Maureen Alsop is the winner of the 2006 Poetry West competition, the 2007 Harpur Palate's Milton Kessler Memorial Prize for Poetry, and The Bitter Oleander’s Frances Locke Memorial Poetry Award. She is the author of two collections of poetry: The Diction of Moths (forthcoming from Ghost Road Press) and Apparition Wren (Main Street Rag, 2007). Her poems have appeared or are forthcoming in journals including Tampa Review, New Delta Review, Typo, and AGNI.
Robert Archambeau is the author of Home and Variations (Salt) Laureates and Heretics (Notre Dame), The Poet Resigns (forthcoming, Akron), as well as several edited collections. His essays, poems, and translations have appeared in Poetry, Chicago Review, Pleiades, Boston Review, Notre Dame Review, Cambridge Literary Review, and many other journals and books. The recipient of awards from the Academy of American Poets, The Illinois Arts Council, and the Swedish Academy, he has taught at the Lund University, Sweden, and is professor of English at Lake Forest College. He is currently at work on a social history of the idea aesthetic autonomy from the eighteenth century to the present.
Bruce Bond is professor of English at the University of North Texas, where he is poetry editor for American Literary Review. He is the author of eight poetry collections, most of which is The Visible (Louisiana State University Press, 2012). A recipient of fellowships from the National Endowment for the Arts and the Texas Commission on the Arts, his poetry has appeared in Best American Poetry, The Yale Review, The Georgia Review, The New Republic, The Virginia Quarterly Review, and Poetry.
Hey there. A ninth
book entitled Choir of the Wells is forthcoming from Etruscan Press in
Ben Mazer's most recent collections of poems are Poems (Pen & Anvil) and, in India, Tales of the Buckman Tavern (Poetrywala). He is the editor of Selected Poems of Frederick Goddard Tuckerman (Harvard University Press) and a critical edition of the Complete Poems of John Crowe Ransom (forthcoming from the Un-Gyve Press). He lives in Cambridge, Massachusetts, and is a contributing editor to The Battersea Review.
Lucas Farrell received his MFA in poetry from the University of Montana. His writing has appeared in Boston Review, Jubilat, Cannibal, Alice Blue, Handsome, DIAGRAM, and elsewhere. He coedits the online magazine Slope and lives in Townshend, Vermont. His debut collection, The Many Woods of Grief, was awarded the Juniper Prize for Poetry.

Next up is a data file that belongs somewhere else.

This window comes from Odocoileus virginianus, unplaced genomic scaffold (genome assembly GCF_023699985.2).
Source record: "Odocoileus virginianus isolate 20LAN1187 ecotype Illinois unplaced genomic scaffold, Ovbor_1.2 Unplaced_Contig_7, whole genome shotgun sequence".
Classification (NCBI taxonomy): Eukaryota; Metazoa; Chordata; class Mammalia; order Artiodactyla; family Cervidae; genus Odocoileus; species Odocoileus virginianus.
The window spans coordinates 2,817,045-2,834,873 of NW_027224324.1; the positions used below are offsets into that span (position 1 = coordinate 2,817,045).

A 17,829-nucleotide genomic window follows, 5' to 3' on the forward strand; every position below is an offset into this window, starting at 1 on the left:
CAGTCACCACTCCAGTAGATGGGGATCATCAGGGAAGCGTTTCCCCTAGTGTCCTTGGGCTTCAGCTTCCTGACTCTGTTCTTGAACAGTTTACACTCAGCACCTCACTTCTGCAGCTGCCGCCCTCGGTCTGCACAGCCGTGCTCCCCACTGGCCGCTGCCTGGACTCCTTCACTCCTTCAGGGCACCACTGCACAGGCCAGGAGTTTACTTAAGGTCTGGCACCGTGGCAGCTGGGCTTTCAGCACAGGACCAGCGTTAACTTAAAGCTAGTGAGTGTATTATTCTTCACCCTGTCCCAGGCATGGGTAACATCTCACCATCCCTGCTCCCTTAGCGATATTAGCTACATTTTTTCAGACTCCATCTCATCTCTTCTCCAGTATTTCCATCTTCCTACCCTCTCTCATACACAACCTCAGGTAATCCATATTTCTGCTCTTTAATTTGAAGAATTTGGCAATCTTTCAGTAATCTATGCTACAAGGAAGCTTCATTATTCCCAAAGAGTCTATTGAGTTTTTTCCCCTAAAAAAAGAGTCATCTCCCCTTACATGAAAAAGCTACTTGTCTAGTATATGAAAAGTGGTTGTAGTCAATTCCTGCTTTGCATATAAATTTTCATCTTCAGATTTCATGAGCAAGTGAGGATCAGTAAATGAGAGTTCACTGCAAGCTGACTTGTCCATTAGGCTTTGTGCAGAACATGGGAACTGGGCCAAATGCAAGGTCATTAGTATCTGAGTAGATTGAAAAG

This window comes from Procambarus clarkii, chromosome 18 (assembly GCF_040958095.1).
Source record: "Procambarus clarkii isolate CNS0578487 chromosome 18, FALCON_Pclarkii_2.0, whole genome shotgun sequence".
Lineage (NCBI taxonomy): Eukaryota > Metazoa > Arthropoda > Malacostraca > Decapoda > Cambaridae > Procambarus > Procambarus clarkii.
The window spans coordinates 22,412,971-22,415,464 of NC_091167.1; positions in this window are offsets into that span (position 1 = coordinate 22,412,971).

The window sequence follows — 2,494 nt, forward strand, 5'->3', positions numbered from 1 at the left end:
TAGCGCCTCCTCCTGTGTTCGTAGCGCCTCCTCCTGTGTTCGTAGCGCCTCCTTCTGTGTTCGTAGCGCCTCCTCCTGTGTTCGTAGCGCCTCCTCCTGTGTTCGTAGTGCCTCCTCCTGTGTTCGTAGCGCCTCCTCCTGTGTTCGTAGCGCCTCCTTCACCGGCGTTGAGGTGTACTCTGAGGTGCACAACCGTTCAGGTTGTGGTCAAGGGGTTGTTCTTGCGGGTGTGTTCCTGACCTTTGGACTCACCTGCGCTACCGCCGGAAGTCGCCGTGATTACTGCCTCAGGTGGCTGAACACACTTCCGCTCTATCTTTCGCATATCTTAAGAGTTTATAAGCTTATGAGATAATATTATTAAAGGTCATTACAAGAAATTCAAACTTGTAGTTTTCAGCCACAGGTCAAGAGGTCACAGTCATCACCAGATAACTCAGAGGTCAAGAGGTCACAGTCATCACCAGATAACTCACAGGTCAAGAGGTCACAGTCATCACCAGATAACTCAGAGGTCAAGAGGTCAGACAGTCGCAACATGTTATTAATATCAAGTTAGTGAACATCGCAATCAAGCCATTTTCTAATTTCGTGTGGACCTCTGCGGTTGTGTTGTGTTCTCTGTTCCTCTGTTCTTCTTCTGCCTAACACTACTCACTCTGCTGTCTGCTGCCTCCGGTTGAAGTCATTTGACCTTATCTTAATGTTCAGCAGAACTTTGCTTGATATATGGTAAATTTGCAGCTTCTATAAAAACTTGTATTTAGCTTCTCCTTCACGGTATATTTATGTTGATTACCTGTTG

Ellen Adair Glassie has appeared in over thirty professional stage productions, and on screen in s the World Turns, God in America, the Showtime series Brotherhood, and PBS films about Louisa May Alcott, Louis Brandeis and John Audubon. She lives in Astoria, New York with her boyfriend, who is also an actor and a writer. More information can be found on her personal portfolio website, www.ellenadair.com. Her debut collection of poetry, Curtain Speech, will be published by Pen & Anvil in December of 2012.
Melissa Green is the recipient of both the Norma Farber Award from the Poetry Society of America and the Lavan Award from the Academy of American Poets. She is the author of three books: The Squanicook Eclogues (Norton, 1988; reissued by Pen & Anvil in 2010), Color is the Suffering of Light (Norton, 1995), and Fifty-two (Arrowsmith, 2007). Her poems have appeared in journals including The New Republic , AGNI, The Charles River Journal, and the inaugural issue of Little Star. Green lives near the sea in Winthrop, Massachusetts.
Poems from Todd Hearon's new manuscript, No Other Gods, have appeared in AGNI, Arts & Letters, Cincinnati Review, Literary Imagination, New Ohio Review, Southern Review and Southwest Review. His first book of poems, Strange Land (Southern Illinois University Press, 2010), was a winner of the Crab Orchard Poetry Series Prize. He has received a Friends of Literature Award from Poetry magazine and the Poetry Foundation, a PEN/New England "Discovery" Award and the Rumi Prize in Poetry. He lives and teaches in Exeter, New Hampshire.
Ben Mazer was born in New York City in 1964. His poems have been widely published in international periodicals, including Fulcrum, Verse, Harvard Review, Jacket, Agenda, Stand, Boston Review, Salt, and The Wolf. His latest collection, Tales of the Buckman Tavern, was published in Mumbai by Poetrywala in 2012.
Mary Meriam is the author of two poetry chapbooks, The Countess of Flatbroke and The Poet's Zodiac, and the editor of Lavender Review.
John Mulrooney is a poet, musician and filmmaker living in Cambridge, MA. He teaches in the English Department at Bridgewater State University.
Jay (Toshibumi) Otsuka lives in Kanagawa, Japan. He has been writing and translating as a collaborator in the literary activities of the Boston Poetry Union since 2007. He is, with
Akira Kouyama, editor of ARABIKI International Journal of Poetry.
George Szirtes is a Hungarian-born British poet and translator. His personal website is www.georgeszirtes.co.uk.
Meg Tyler is an associate professor of Humanities at Boston University, where she coordinates the Boston Univeristy Poetry Reading Series. Her essays and poetry have appeared in Literary Imagination, Sixty-Six, Harvard Review, and other publications. With Rosanna Warren, she has been the editor of two anthologies of prison poetry writing, Springshine and From This Distance (B.U. Press, 1997 and 1998). In 2005, Routledge published her book-length study, A Singing Contest: Conventions of Sound in the Poetry of Seamus Heaney.
Among Dylan Willoughby's recent publications are a limited-edition chapbook, Dusk at St. Mark's, from Chester Creek Press, and poems in Agenda (UK) and Green Mountains Review. He is the past recipient of residency fellowships from MacDowell Colony and Yaddo.